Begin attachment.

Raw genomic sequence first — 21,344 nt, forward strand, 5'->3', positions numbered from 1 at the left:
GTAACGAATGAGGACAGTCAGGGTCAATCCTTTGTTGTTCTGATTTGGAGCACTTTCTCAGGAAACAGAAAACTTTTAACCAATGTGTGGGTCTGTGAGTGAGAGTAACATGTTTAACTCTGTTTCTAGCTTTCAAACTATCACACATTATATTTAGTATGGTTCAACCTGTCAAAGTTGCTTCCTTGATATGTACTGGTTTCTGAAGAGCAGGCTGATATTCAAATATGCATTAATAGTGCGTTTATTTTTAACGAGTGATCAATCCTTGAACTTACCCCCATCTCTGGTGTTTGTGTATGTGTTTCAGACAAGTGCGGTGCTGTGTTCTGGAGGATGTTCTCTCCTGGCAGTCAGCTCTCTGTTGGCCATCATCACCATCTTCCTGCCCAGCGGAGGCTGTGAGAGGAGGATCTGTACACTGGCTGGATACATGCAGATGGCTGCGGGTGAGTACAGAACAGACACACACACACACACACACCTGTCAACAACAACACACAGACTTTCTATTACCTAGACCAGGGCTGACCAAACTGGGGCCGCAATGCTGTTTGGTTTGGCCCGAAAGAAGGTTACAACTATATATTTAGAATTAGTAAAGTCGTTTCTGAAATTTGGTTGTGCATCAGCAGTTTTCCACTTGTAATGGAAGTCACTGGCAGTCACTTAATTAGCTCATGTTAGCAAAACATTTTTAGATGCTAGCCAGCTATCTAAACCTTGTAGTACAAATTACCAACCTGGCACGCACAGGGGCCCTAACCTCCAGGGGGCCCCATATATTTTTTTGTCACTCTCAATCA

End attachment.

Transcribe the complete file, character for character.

Raw genomic sequence first — 21,344 nt, forward strand, 5'->3', positions numbered from 1 at the left:
GTAACGAATGAGGACAGTCAGGGTCAATCCTTTGTTGTTCTGATTTGGAGCACTTTCTCAGGAAACAGAAAACTTTTAACCAATGTGTGGGTCTGTGAGTGAGAGTAACATGTTTAACTCTGTTTCTAGCTTTCAAACTATCACACATTATATTTAGTATGGTTCAACCTGTCAAAGTTGCTTCCTTGATATGTACTGGTTTCTGAAGAGCAGGCTGATATTCAAATATGCATTAATAGTGCGTTTATTTTTAACGAGTGATCAATCCTTGAACTTACCCCCATCTCTGGTGTTTGTGTATGTGTTTCAGACAAGTGCGGTGCTGTGTTCTGGAGGATGTTCTCTCCTGGCAGTCAGCTCTCTGTTGGCCATCATCACCATCTTCCTGCCCAGCGGAGGCTGTGAGAGGAGGATCTGTACACTGGCTGGATACATGCAGATGGCTGCGGGTGAGTACAGAACAGACACACACACACACACACACCTGTCAACAACAACACACAGACTTTCTATTACCTAGACCAGGGCTGACCAAACTGGGGCCGCAATGCTGTTTGGTTTGGCCCGAAAGAAGGTTACAACTATATATTTAGAATTAGTAAAGTCGTTTCTGAAATTTGGTTGTGCATCAGCAGTTTTCCACTTGTAATGGAAGTCACTGGCAGTCACTTAATTAGCTCATGTTAGCAAAACATTTTTAGATGCTAGCCAGCTATCTAAACCTTGTAGTACAAATTACCAACCTGGCACGCACAGGGGCCCTAACCTCCAGGGGGCCCCATATATTTTTTTGTCACTCTCAATCA